President John F. Kennedy was determined during the 1962 Cuban missile crisis to trade away obsolete U.S. nuclear missiles based in Turkey in order to get Soviet nuclear arms out of Cuba and avoid a serious military confrontation with Moscow, according to a transcript of Cabinet room conversations secretly recorded at the time.

Although officials 25 years ago denied there was any such arrangement, it has long been known that such a secret deal was struck as part of the solution to the crisis. The four hours of conversations at key White House meetings on Oct. 27, 1962, released yesterday by the John Fitzgerald Kennedy Library, bring vividly to light how strongly Kennedy pushed the idea of the trade.

When his top aides argued about the difficulty in getting approval of Turkey and other NATO allies for removal of the American-made Jupiter missiles, Kennedy replied that he faced a situation where "because we wouldn't take the missiles out of Turkey, then maybe we'll have to invade or make a massive strike on Cuba, which may lose Berlin. That's what concerns me."

Kennedy went on, "We all know how quickly everybody's courage goes when the blood starts to flow, and that's what's going to happen in NATO . . . . When we start these things, and {the Soviets} grab Berlin . . . everybody's going to say, 'Well, that {exchange of Soviet missiles in Cuba for U.S. Jupiters in Turkey} was a pretty good proposition."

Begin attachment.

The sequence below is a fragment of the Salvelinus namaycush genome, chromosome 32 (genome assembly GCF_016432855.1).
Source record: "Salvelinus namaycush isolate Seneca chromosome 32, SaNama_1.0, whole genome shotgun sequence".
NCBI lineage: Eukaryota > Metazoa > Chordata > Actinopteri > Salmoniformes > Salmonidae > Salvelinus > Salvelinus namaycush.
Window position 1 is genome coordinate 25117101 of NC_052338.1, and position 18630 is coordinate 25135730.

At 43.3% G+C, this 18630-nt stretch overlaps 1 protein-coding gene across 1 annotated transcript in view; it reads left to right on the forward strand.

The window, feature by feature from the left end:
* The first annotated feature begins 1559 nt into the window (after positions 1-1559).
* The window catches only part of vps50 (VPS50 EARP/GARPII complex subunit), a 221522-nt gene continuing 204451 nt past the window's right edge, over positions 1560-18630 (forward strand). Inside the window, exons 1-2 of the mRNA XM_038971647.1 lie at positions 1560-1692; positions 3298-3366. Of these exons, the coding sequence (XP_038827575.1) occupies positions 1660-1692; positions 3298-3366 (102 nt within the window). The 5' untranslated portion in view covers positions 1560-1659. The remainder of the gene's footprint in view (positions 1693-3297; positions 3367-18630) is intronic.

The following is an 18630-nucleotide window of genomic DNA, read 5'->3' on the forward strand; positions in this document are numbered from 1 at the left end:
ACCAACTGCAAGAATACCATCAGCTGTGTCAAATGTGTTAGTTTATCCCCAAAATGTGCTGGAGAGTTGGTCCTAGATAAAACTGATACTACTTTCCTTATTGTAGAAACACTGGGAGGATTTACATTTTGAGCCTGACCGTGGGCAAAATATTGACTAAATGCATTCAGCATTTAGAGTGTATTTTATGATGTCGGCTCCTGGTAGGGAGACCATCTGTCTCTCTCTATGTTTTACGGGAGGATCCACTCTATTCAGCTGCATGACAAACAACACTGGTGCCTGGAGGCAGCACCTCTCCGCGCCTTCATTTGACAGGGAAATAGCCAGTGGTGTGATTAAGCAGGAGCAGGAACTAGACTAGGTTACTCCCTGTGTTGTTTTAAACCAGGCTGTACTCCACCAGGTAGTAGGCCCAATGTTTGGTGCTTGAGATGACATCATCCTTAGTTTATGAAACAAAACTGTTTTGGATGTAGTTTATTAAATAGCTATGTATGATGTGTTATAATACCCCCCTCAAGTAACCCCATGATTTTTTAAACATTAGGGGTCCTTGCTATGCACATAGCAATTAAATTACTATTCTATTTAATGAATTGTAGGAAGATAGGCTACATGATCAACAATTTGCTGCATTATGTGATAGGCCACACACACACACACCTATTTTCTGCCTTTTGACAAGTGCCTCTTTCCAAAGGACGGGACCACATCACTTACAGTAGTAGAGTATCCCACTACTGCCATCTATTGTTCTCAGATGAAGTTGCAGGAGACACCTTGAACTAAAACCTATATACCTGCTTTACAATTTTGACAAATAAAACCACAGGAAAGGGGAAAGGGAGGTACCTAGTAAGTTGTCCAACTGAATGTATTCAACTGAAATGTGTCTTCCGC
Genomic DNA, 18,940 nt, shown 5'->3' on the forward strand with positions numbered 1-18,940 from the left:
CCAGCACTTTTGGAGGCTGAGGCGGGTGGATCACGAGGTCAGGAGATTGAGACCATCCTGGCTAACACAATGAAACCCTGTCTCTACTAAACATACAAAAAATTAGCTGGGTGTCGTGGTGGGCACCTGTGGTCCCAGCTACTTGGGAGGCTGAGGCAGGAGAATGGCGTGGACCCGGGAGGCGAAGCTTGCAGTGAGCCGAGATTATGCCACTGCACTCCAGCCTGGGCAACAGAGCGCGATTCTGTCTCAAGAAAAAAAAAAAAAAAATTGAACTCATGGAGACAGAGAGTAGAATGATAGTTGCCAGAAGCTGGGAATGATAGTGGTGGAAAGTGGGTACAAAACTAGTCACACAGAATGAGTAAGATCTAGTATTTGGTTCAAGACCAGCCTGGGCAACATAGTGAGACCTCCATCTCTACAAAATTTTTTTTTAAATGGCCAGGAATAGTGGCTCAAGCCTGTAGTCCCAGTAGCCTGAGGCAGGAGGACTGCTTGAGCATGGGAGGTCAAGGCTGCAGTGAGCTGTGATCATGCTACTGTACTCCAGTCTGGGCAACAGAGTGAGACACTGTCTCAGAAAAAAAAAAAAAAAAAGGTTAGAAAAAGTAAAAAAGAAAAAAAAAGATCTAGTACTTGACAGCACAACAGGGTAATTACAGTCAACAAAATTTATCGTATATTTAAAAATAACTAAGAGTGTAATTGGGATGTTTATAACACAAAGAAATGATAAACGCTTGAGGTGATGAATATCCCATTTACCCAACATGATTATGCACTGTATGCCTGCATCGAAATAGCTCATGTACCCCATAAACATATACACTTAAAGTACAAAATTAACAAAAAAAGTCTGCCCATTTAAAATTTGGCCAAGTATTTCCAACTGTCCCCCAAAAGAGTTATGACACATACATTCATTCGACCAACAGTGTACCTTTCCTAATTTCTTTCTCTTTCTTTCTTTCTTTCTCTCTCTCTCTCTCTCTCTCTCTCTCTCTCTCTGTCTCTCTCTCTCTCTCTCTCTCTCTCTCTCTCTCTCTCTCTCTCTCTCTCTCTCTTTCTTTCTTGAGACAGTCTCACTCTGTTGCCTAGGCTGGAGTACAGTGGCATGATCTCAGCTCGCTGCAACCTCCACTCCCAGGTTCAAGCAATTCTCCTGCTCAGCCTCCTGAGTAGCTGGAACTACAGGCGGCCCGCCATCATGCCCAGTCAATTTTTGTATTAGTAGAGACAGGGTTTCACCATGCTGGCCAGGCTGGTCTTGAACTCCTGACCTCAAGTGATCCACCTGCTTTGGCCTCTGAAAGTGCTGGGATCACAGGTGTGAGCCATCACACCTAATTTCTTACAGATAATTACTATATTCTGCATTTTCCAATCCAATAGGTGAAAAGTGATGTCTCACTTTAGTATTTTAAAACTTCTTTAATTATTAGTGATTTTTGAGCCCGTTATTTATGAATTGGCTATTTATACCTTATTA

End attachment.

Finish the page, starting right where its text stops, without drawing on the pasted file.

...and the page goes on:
"Today it sounds great to reject it," Kennedy said, "but it's not going to, after we do something."

In a subsequent evening meeting in the Oval Office, which was not recorded, Kennedy, at Secretary of State Dean Rusk's suggestion, structured the secret proposal to remove the missiles from Turkey after the Soviets took theirs out of Cuba, but agreed not to link the two actions publicly.

The released transcript also shows how Kennedy's advisers had to talk the president out of responding positively to Soviet Premier Nikita Khrushchev's first public proposal -- made that morning -- that Soviet nuclear missiles be removed from Cuba only if Washington did the same with its equivalent arms in Turkey.